Graph Theoretic Methods in Multiagent Networks
Mehran Mesbahi & Magnus Egerstedt
This accessible book provides an introduction to the analysis and design of dynamic multiagent networks. Such networks are of great interest in a wide range of areas in science and engineering, including: mobile sensor networks, distributed robotics such as formation flying and swarming, quantum networks, networked economics, biological synchronization, and social networks. Focusing on graph theoretic methods for the analysis and synthesis of dynamic multiagent networks, the book presents a powerful new formalism and set of tools for networked systems.
The book's three sections look at foundations, multiagent networks, and networks as systems. The authors give an overview of important ideas from graph theory, followed by a detailed account of the agreement protocol and its various extensions, including the behavior of the protocol over undirected, directed, switching, and random networks. They cover topics such as formation control, coverage, distributed estimation, social networks, and games over networks. And they explore intriguing aspects of viewing networks as systems, by making these networks amenable to control-theoretic analysis and automatic synthesis, by monitoring their dynamic evolution, and by examining higher-order interaction models in terms of simplicial complexes and their applications.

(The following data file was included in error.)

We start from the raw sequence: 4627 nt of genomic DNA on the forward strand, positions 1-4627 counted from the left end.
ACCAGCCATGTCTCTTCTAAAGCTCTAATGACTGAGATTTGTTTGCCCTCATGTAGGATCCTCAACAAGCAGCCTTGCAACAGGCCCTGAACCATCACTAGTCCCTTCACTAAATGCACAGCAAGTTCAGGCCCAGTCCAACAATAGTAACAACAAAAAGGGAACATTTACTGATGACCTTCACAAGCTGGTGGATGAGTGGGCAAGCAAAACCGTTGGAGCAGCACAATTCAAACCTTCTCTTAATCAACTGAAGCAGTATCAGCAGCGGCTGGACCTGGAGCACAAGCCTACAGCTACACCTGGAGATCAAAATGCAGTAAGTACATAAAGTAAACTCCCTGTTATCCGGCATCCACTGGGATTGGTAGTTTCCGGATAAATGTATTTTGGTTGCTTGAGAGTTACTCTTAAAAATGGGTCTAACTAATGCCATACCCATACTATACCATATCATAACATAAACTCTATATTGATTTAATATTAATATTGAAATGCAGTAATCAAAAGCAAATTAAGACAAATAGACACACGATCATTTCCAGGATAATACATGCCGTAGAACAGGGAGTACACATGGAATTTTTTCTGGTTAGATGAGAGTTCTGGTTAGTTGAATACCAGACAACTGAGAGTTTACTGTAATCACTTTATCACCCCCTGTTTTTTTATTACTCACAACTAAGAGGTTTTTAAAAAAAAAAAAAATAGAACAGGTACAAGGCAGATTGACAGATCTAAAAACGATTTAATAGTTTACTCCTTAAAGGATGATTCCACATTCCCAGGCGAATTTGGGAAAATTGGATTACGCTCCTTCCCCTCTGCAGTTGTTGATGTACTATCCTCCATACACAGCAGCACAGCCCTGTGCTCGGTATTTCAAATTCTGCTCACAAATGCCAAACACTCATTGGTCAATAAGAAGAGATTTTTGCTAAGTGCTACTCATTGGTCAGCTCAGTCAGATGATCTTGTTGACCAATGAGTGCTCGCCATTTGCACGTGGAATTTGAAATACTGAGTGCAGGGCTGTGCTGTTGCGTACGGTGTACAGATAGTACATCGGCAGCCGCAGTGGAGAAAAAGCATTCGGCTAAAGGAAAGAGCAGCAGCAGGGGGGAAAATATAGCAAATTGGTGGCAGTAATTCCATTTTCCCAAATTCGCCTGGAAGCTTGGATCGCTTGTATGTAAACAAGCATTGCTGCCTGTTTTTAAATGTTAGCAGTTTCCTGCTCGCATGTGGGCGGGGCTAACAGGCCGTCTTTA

The book will interest graduate students working in systems and control, as well as in computer science and robotics. It will be a standard reference for researchers seeking a self-contained account of system-theoretic aspects of multiagent networks and their wide-ranging applications.
This book has been adopted as a textbook at the following universities:
- University of Stuttgart, Germany
- Royal Institute of Technology, Sweden
- Johannes Kepler University, Austria
- Georgia Tech, USA
- University of Washington, USA
- Ohio University, USA
Mehran Mesbahi is associate professor of aeronautics and astronautics at the University of Washington. Magnus Egerstedt is associate professor of electrical and computer engineering at Georgia Institute of Technology.